On 16th March, 2010, as per the direction of River Campus, a River Seafoods staff member used a backhoe for beginning demolition of the older structure without doing anything for wetting down the asbestos materials or for safely removing asbestos-containing substances in the structure. The employee who operated the backhoe had not been given any special training and had not used any protective equipment or safety wears.

The EPA got a call on the very same day, which alerted the agency to the activities of the defendant company. The EPA sent an inspector then to that property. The work was subsequently halted. The dangerous debris from the partly torn-down structure was wetted down.

Before starting the demolition and renovation processes, River Campus failed to inform the EPA regarding the works or regarding the presence of asbestos-containing substances in the 2 structures on that property, according to Loeffler.

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Ex-shipyard Worker Wins Asbestos Compensation

An ex-shipyard worker, who is now living with the fear of developing lung cancer, has won an asbestos compensation.

Robert Kemp, of Sunderland, worked as an apprentice and later as a shipwright for 2 Wear yards. The man, who is 75 years old now, worked for the yards between 1950 and 1990.

In 2010 August, Kemp started suffering from a chest pain and a very bad cough. Then his doctors told him that most probably he had developed lung cancer. However, the cancer diagnosis was ruled out by a biopsy, but he was then diagnosed with a disease known as “diffuse pleural thickening.” The disease made Kemp, who was once the branch secretary of GMB union, breathless and incapable to walk far distances. He also became unable to carry out works at his home.

“The diagnosis had a disastrous impact on our lives,” Kemp said.

“It is really frustrating that I can’t do anything that I was normally able to carry out. I am worried that I’ll get asbestos-related lung cancer soon. I am living in this fear every time,” Kemp said.

Previously, Kemp had been diagnosed with the disease ‘pleural plaques’. After that, he approached an attorney for legal advice and he realized that he could win compensation for his present condition.

Kemp approached the law firm again when he was told by doctors that he might have had cancer. The lawyers successfully secured compensation in the case filed against the insurers of 2 of Kemp’s former employers.

What Kemp won now is a provisional settlement. Therefore, he can make a compensation claim further in case his present condition worsens because of his asbestos-related illness.

Asbestos is a fibrous silicate mineral occurring in the nature, which is found in various forms. Mainly there are 2 types of asbestos: Friable asbestos and non-friable asbestos.

When it is dry, the friable form of asbestos can be crushed, pulverised or powdered using hand pressure. This may include formerly non-friable asbestos material that has become damaged or broken.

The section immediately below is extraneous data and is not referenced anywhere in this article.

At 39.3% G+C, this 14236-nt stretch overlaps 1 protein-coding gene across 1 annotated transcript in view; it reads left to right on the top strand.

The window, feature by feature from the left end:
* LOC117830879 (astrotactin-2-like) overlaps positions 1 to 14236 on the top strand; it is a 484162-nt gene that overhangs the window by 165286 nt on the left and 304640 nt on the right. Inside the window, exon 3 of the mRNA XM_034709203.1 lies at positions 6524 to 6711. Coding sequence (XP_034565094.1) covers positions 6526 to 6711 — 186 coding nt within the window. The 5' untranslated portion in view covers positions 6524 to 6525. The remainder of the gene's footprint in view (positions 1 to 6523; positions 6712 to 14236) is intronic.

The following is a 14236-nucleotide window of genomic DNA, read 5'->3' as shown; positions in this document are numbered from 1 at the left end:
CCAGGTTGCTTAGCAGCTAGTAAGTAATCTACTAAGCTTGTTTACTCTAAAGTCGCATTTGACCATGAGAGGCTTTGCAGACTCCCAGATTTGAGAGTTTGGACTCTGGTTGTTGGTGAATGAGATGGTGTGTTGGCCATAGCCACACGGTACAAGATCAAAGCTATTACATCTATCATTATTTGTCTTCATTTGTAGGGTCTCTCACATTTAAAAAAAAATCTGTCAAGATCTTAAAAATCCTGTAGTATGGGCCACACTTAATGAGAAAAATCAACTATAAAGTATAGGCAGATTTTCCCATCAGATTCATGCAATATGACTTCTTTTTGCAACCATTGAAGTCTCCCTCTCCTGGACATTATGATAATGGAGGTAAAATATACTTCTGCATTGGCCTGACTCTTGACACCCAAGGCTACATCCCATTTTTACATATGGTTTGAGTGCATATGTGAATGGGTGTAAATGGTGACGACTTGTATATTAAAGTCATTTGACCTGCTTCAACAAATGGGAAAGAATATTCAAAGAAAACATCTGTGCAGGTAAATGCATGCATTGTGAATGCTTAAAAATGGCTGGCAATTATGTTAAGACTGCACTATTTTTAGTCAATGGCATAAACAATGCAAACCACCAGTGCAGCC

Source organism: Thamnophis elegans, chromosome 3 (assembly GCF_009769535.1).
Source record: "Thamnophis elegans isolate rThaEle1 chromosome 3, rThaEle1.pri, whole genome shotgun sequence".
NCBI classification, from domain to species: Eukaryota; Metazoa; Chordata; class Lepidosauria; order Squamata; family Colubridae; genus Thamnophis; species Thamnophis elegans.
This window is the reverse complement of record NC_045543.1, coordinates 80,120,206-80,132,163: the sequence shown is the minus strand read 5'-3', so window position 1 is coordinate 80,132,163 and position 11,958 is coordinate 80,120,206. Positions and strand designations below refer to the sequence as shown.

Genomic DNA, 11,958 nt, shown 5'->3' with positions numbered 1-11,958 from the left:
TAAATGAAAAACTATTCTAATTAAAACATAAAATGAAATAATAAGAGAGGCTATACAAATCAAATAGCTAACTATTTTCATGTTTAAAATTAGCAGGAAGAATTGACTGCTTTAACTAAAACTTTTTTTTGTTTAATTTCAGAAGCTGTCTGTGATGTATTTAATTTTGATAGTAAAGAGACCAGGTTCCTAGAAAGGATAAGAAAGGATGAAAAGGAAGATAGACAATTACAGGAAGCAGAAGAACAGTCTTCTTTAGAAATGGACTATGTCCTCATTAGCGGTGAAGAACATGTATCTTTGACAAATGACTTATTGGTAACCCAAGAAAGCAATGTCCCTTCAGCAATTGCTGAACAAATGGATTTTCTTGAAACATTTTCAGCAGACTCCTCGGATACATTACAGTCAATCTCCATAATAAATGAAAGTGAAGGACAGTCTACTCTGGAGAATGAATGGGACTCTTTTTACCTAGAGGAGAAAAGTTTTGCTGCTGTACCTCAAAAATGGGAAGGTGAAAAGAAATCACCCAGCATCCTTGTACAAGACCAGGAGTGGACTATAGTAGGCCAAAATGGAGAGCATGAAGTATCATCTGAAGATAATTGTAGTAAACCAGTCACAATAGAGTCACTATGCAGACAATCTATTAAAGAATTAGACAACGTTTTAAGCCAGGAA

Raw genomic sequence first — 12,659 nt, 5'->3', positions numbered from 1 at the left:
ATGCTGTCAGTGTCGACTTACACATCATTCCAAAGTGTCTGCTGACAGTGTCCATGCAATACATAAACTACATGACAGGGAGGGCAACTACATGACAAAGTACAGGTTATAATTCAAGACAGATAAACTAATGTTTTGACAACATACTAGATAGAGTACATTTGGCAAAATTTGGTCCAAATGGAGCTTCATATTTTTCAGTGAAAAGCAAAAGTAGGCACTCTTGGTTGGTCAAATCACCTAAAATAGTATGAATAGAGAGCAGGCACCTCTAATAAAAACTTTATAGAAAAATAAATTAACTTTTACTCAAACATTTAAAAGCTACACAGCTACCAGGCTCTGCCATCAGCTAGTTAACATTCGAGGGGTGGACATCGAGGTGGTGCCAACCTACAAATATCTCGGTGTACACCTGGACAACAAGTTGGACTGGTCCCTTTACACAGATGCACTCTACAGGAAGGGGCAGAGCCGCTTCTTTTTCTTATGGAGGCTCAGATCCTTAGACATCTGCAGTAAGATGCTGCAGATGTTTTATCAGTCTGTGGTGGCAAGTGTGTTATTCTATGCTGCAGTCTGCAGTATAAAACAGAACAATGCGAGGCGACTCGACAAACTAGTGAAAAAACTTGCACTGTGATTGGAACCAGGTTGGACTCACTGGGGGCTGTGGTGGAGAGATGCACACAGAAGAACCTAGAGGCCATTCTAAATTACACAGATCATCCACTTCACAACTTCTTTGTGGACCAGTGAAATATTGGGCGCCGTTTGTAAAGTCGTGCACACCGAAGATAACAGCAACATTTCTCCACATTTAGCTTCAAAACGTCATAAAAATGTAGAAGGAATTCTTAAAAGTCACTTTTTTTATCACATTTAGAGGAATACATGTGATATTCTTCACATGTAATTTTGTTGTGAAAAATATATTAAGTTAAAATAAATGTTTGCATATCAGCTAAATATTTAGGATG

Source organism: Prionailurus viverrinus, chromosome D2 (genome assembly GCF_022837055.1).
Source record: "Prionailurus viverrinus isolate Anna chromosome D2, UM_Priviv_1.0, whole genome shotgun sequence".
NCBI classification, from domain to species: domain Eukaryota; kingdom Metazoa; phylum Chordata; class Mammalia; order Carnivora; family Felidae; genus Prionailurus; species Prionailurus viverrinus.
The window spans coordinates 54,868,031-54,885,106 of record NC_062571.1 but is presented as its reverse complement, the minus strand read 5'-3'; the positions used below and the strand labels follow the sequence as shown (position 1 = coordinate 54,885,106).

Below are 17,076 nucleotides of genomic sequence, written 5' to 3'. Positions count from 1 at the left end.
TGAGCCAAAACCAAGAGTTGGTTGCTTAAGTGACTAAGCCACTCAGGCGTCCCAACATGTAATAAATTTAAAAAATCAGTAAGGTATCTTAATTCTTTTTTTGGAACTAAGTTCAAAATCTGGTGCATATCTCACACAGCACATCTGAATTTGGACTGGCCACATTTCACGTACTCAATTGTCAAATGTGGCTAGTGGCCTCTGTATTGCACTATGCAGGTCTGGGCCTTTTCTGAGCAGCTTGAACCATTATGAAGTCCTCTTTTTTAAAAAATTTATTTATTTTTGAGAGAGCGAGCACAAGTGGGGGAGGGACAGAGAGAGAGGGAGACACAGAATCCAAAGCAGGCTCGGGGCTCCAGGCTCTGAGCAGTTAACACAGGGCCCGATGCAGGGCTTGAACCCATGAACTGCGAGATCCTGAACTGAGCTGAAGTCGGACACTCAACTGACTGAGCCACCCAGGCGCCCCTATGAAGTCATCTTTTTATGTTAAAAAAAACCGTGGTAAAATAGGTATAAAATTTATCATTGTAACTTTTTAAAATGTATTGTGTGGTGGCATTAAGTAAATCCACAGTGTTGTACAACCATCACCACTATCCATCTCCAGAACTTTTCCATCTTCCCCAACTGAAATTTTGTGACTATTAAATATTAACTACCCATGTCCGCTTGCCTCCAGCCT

Non-friable asbestos is normally mixed or bonded with materials such as cement. It can’t be pulverized, crumbled or powdered using hand pressure. They are less dangerous when compared to friable asbestos, which can easily be broken and release its fibers into the air. Asbestos-related diseases like mesothelioma and lung cancer are caused by the inhalation of these fibers.

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Attorneys Found Guilty in Asbestos-related Case

Two famous personal injury attorneys from Pittsburgh conspired with a radiologist from West Virginia for fabricating fake asbestos compensation claims against the railroad company CSX, a United States federal grand jury in West Virginia ruled on Thursday.

Lawyers Louis Raimond and Robert Peirce, together with Doctor Ray Harron, have been asked to pay US$429240. The amount can be tripled later under the 1970 Racketeer Influenced & Corrupt Organizations Act (RICO).

The award is an exceptional victory for corporations, which have complained for long about being unjustly victimized by crooked doctors, greedy patients and voracious law firms that bring fraudulent asbestos claims.

‘Peirce, Raimond and Coulter’, the former law firm of Mr. Peirce, targeted CSX, but the circumstances changed dramatically as the doctor and law firm were sued under the RICO statute, leveling the allegations that the parties were culpable of racketeering by fabricating claims.

According to the lawsuit, several claims involved claimants diagnosed by Harron who had lost medical license in year 2007. Harron lost his license as he allegedly made fraudulent diagnoses in 2005 Texas asbestos-related cases.

CSX said the company found numerous cases that Harron initially found the patients did not have asbestosis but changed the diagnoses later. The railroad company selected 11 of them to appear at court trial.

Peirce fought strongly and won summary judgment initially. However, CSX then appealed the ruling to the fourth Circuit Appeals Court that remanded the case 2 years ago for allowing the railroad company to amend the complaint. CSX amended it in year 2011 proceeded the case.

The trial began in Wheeling, West Virginia, on 11th December. For CSX, doctors testified that the claimants didn’t show any signs of asbestos-related lung disease. The 8-member jury deliberated more than 2 hours before deciding in favour of the railroad company.